We have been saying for ten years that the Clinton Administration’s championing of the Community Reinvestment Act is what created the huge mortgage bubble in the first place. Then the Clinton Administration Justice Department threatened banks that they would be prosecuted on charges of discrimination if the banks didn’t grant every loan as stated income, no questions asked.
From Investors Business Daily:
Democrats and the media insist the Community Reinvestment Act, the anti-redlining law beefed up by President Clinton, had nothing to do with the subprime mortgage crisis and recession.
But a new study by the respected National Bureau of Economic Research finds, “Yes, it did. We find that adherence to that act led to riskier lending by banks.”
Added NBER: “There is a clear pattern of increased defaults for loans made by these banks in quarters around the (CRA) exam. Moreover, the effects are larger for loans made within CRA tracts,” or predominantly low-income and minority areas.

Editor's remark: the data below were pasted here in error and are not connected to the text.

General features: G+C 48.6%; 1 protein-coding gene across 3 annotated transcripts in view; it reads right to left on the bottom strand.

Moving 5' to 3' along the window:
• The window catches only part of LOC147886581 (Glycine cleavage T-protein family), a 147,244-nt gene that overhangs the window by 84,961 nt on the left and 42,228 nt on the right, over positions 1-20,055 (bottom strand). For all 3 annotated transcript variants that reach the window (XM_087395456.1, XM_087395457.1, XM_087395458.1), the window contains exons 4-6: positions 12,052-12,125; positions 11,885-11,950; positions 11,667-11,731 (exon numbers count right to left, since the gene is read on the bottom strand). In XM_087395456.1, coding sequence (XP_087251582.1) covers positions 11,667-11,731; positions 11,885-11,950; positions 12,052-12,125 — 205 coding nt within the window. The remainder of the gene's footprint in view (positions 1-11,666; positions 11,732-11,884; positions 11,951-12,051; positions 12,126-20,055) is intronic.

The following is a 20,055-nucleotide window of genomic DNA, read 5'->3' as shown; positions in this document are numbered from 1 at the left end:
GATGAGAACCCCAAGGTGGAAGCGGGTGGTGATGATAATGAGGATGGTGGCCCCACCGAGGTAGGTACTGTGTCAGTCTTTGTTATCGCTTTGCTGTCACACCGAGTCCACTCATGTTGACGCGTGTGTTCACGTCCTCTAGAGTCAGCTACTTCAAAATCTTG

To satisfy CRA examiners, “flexible” lending by large banks rose an average 5% and those loans defaulted about 15% more often, the 43-page study found.
The strongest link between CRA lending and defaults took place in the runup to the crisis — 2004 to 2006 — when banks rapidly sold CRA mortgages for securitization by Fannie Mae and Freddie Mac and Wall Street.
CRA regulations are at the core of Fannie’s and Freddie’s so-called affordable housing mission. In the early 1990s, a Democrat Congress gave HUD the authority to set and enforce (through fines) CRA-grade loan quotas at Fannie and Freddie.
It passed a law requiring the government-backed agencies to “assist insured depository institutions to meet their obligations under the (CRA).” The goal was to help banks meet lending quotas by buying their CRA loans.
But they had to loosen underwriting standards to do it. And that’s what they did.
“We want your CRA loans because they help us meet our housing goals,” Fannie Vice Chair Jamie Gorelick beseeched lenders gathered at a banking conference in 2000, just after HUD hiked the mortgage giant’s affordable housing quotas to 50% and pressed it to buy more CRA-eligible loans to help meet those new targets. “We will buy them from your portfolios or package them into securities.”